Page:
nestedtemp {vegan} | R Documentation |

Patches or local communities are regarded as nested if they all could be subsets of the same community. In general, species poor communities should be subsets of species rich communities, and rare species should only occur in species rich communities.

nestedchecker(comm) nestedn0(comm) nesteddisc(comm) nestedtemp(comm, ...) nestednodf(comm, order = TRUE) ## S3 method for class 'nestedtemp': plot(x, kind = c("temperature", "incidence"), col=rev(heat.colors(100)), names = FALSE, ...)

`comm` |
Community data. |

`x` |
Result object for a `plot` . |

`col` |
Colour scheme for matrix temperatures. |

`kind` |
The kind of plot produced. |

`names` |
Label columns and rows in the plot using names in `comm` .
If it is a logical vector of length 2, row and column labels are
returned accordingly. |

`order` |
Order rows and columns by frequencies. |

`...` |
Other arguments to functions. |

The nestedness functions evaluate alternative indices of nestedness.
The functions are intended to be used together with Null model
communities and used as an argument in `oecosimu`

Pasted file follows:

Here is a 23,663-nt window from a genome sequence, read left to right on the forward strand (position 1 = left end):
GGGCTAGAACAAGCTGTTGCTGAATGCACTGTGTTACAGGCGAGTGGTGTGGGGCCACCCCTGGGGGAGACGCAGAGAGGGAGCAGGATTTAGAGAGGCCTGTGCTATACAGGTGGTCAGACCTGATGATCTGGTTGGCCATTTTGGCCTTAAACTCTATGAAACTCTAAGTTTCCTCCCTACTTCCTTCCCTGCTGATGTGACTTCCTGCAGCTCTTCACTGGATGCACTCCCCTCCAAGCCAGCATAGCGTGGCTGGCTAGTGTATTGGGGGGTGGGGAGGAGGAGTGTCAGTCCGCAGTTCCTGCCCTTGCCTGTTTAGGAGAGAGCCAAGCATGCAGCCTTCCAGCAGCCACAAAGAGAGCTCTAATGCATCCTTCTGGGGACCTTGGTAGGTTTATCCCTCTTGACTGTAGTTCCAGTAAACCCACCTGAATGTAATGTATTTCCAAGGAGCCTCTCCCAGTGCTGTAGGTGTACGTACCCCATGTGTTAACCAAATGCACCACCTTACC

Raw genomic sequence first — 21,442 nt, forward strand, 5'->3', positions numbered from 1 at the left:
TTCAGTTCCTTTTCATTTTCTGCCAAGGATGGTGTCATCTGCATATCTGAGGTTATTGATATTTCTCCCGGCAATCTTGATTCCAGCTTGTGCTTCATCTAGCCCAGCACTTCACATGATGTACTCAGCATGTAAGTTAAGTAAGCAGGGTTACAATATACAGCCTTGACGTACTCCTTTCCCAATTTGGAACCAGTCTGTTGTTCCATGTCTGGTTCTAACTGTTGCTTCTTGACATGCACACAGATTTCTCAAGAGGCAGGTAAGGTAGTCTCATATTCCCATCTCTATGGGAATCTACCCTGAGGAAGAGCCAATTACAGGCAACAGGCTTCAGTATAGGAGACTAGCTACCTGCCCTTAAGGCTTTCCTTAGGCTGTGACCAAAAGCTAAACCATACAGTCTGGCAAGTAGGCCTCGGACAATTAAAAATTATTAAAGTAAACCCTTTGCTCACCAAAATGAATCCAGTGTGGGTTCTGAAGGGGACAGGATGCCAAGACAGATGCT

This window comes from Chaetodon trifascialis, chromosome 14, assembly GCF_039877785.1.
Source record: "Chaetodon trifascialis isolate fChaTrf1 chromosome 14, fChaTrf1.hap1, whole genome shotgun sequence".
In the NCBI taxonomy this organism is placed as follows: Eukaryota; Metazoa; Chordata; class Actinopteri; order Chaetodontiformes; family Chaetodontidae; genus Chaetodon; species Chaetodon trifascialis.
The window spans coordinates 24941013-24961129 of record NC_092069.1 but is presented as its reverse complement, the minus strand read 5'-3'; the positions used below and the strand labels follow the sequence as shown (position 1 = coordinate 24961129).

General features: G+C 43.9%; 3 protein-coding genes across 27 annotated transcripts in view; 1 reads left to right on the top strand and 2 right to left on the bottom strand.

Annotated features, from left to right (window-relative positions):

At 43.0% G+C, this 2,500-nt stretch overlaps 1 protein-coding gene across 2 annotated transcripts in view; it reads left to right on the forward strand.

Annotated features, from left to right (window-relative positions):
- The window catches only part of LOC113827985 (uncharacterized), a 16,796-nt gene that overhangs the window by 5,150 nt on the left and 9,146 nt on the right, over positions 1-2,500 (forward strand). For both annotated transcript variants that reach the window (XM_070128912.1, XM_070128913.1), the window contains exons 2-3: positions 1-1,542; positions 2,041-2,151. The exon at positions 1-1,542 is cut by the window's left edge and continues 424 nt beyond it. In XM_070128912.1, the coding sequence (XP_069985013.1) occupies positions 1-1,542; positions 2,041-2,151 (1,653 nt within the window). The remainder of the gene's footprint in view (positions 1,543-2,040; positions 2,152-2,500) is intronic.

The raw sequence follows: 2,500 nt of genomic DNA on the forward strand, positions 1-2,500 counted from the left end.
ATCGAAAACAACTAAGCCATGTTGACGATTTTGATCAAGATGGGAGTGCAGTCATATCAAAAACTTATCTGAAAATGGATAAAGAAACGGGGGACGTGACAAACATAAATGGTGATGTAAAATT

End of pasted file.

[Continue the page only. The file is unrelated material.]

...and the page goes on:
to analyse
the nonrandomness of results.

Function `netstedchecker`

gives the number of checkerboard units,
or 2x2 submatrices where both species occur once but on different
sites (Stone & Roberts 1990).

Function `nestedn0`

implements
nestedness measure N0 which is the number of absences from the sites
which are richer than the most pauperate site species occurs
(Patterson & Atmar 1986).

Function `nesteddisc`

implements
discrepancy index which is the number of ones that should be shifted
to fill a row with ones in a table arranged by species frequencies
(Brualdi & Sanderson 1999). The original definition arranges species
(columns) by their frequencies, but did not have any method of
handling tied frequencies.

The `nesteddisc`

function tries to
order tied columns to minimize the discrepancy statistic but this is
rather slow, and with a large number of tied columns there is no
guarantee that the best ordering was found. In that case a warning
of tied columns will be issued.

Function `nestedtemp`

finds the matrix temperature which is
defined as the sum of “surprises” in arranged matrix. In
arranged unsurprising matrix all species within proportion given by
matrix fill are in the upper left corner of the matrix, and the
surprise of the absence or presences is the diagonal distance from the
fill line (Atmar & Patterson 1993). Function tries to pack species and
sites to a low temperature (Rodríguez-Gironés
& Santamaria 2006), but this is an iterative procedure, and the
temperatures usually vary among runs. Function `nestedtemp`

also
has a `plot`

method which can display either incidences or
temperatures of the surprises. Matrix temperature was rather vaguely
described (Atmar & Patterson 1993), but
Rodríguez-Gironés & Santamaria (2006) are
more explicit and their description is used here. However, the results
probably differ from other implementations, and users should be